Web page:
10 begins with a surprise party, so the very first thing we understand about our protagonist George Webber is that he has a lot of friends. However, the party seems to make him more and more depressed the longer it goes on, so the second thing we understand about George Webber is that the good things in his life are somehow not enough for him.
The central question of this movie is: can you put yourself in George Webber's shoes? There are a lot of reasons not to empathize with him. He's gotten rich off the songs he's written. He's been showered with awards. He's got a beautiful lover. He's also self pitying and a drunk. If you are the sort of person who uses the phrase "first world problems" then this movie is going to infuriate you, because it's about a guy who got a ticket to the best shindig in town but has lost his taste for the hors d'oeuvres.
If you get beyond the superficial aspects of his life, however, his existential problems are not so far fetched. He's worried that he's inching closer to death. He's worried that his work will become irrelevant as tastes change. He's worried that the people around him are having more fun because they know something he doesn't. Being rich solves a lot of problems and removes a lot of stresses, but it doesn't make you immortal, it doesn't make you cool, and it doesn't make you capable of doing two contradictory things at once. As someone who is poor, mortal, uncool and incapable of doing two contradictory things at once I was able to see a lot of myself in his problems.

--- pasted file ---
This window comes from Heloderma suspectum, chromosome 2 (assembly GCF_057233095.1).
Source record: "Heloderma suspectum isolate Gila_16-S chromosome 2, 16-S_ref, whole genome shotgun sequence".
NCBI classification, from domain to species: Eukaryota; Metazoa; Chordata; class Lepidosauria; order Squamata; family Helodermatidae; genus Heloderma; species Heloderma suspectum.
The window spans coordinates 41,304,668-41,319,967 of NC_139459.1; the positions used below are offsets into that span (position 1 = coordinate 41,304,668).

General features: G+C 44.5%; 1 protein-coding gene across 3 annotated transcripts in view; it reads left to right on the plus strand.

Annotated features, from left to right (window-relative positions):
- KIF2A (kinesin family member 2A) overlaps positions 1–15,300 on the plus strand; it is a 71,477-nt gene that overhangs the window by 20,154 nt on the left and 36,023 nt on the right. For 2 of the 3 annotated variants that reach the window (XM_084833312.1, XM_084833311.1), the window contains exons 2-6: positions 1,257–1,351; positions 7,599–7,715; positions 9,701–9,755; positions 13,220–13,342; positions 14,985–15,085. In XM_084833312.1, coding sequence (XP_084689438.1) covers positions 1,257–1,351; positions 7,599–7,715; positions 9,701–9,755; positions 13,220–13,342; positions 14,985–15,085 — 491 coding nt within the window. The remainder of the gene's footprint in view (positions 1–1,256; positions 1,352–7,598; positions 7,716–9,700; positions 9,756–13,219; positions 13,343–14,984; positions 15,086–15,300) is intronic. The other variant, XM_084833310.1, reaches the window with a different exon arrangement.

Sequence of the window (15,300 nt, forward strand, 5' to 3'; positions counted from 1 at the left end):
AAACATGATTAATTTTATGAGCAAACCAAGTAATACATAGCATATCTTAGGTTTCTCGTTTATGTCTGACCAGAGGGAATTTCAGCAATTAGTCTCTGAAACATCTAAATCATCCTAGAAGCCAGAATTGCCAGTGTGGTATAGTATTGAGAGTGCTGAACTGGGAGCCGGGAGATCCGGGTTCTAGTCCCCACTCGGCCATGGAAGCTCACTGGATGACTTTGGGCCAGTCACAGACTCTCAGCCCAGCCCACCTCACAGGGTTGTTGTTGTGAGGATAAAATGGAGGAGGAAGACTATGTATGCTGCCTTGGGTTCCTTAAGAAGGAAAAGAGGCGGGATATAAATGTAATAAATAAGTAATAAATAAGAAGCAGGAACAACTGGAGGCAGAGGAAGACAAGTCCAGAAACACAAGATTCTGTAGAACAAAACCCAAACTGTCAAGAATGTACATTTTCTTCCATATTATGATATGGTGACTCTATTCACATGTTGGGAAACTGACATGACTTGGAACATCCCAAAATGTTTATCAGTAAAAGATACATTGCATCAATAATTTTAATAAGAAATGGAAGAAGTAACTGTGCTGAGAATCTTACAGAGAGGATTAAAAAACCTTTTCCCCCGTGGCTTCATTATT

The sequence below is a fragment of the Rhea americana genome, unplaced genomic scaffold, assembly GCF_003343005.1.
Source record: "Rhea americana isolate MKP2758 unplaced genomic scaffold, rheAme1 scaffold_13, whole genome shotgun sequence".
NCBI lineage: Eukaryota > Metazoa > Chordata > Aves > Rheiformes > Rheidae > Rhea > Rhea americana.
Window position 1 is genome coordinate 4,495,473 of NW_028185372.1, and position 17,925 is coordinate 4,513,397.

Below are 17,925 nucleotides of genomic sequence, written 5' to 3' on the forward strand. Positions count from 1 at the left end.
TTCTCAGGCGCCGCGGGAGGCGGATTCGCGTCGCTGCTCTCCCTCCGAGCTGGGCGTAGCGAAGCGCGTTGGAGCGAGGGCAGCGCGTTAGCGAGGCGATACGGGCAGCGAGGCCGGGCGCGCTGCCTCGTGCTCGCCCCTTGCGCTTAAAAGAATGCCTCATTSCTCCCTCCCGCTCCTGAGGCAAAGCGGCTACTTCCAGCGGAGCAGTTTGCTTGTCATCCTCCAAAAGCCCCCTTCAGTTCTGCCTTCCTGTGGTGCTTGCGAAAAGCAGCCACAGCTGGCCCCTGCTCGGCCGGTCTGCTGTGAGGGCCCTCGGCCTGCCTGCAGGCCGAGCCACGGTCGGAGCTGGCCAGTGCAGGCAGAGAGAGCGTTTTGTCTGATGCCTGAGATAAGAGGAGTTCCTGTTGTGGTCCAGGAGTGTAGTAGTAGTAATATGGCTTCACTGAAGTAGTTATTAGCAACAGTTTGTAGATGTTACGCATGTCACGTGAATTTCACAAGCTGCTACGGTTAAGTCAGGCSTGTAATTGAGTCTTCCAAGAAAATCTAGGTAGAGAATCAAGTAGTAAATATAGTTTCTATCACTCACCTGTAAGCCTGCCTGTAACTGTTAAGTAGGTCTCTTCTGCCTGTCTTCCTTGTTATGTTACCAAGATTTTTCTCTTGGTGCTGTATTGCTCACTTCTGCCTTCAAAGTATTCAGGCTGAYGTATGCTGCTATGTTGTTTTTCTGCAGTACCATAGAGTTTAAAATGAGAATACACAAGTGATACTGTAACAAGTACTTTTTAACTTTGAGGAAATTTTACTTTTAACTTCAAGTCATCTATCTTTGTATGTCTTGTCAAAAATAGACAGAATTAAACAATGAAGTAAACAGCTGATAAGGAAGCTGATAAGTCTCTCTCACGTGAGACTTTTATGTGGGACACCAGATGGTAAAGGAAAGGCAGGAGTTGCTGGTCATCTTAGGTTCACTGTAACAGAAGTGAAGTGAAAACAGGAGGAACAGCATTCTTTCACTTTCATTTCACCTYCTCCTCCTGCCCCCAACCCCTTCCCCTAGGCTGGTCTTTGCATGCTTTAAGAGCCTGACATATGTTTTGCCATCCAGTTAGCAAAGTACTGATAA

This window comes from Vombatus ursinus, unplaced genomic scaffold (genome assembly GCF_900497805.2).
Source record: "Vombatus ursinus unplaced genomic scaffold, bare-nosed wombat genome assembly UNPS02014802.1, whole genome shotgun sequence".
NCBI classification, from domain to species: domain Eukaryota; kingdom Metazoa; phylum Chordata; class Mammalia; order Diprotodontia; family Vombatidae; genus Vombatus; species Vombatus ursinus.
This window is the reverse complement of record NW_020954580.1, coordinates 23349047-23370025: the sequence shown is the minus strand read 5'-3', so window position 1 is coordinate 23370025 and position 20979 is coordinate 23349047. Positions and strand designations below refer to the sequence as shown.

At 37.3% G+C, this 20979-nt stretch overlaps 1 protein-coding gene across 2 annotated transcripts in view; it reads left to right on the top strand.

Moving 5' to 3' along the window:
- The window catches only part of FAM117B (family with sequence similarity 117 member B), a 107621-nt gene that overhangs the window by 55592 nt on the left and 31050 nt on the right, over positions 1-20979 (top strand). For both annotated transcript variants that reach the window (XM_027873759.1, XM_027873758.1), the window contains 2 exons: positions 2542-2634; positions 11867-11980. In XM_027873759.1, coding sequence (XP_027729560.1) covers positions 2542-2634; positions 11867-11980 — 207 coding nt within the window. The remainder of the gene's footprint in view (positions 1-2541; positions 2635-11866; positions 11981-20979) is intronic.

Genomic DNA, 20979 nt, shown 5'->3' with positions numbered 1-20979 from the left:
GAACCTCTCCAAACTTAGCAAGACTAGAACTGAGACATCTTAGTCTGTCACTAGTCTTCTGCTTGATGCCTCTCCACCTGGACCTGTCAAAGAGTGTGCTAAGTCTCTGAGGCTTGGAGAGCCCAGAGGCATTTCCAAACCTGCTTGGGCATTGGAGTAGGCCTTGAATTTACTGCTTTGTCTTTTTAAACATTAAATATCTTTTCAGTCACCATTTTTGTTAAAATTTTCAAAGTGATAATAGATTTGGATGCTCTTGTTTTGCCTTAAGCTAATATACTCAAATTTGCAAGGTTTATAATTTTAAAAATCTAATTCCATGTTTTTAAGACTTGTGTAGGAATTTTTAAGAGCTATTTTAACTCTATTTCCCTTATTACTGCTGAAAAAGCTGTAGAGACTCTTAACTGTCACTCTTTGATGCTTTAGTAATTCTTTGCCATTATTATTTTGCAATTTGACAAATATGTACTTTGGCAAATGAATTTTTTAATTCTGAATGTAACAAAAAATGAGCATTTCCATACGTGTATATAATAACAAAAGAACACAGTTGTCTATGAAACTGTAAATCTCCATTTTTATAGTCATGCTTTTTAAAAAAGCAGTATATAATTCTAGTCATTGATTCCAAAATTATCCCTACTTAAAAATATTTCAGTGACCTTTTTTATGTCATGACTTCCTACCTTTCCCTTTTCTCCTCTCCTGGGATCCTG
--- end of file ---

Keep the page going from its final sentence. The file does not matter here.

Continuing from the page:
Theoretically, 10 is a comedy, but it's a comedy with a heavy heart at it's core. That tone is probably the only way that a mid life crisis movie about a guy with this much good stuff in his life could be made palatable. The movie understands that George's problems are ridiculous, so you don't spend quite as much time rolling your eyes as you would in a similar but more dramatic movie. At the same time it's good that it addresses the legitimate fears of death and obsolescence that are lurking underneath the jokes because that keeps the film from becoming too smarmy. His suffering is just legitimate enough for him to be sympathetic but just absurd enough to keep the self pitying from being insufferable.
The mid life crisis movie isn't for everyone, especially if it's about a man's mid-life crisis. His sexual fears are directly rooted in the late 1970s, when the movie was made, so there's a lot of gender politics that might seem problematic to a modern viewer. (They do lead to an unexpected pay-out, however, so viewers that stick around to the end will be rewarded.) But if you can get past the superficial trappings of this character's life and some of the dated parts of the plot to see the core of his humanity you will find something interesting, because underneath all his success George Webber is still a human being, and human beings are interesting.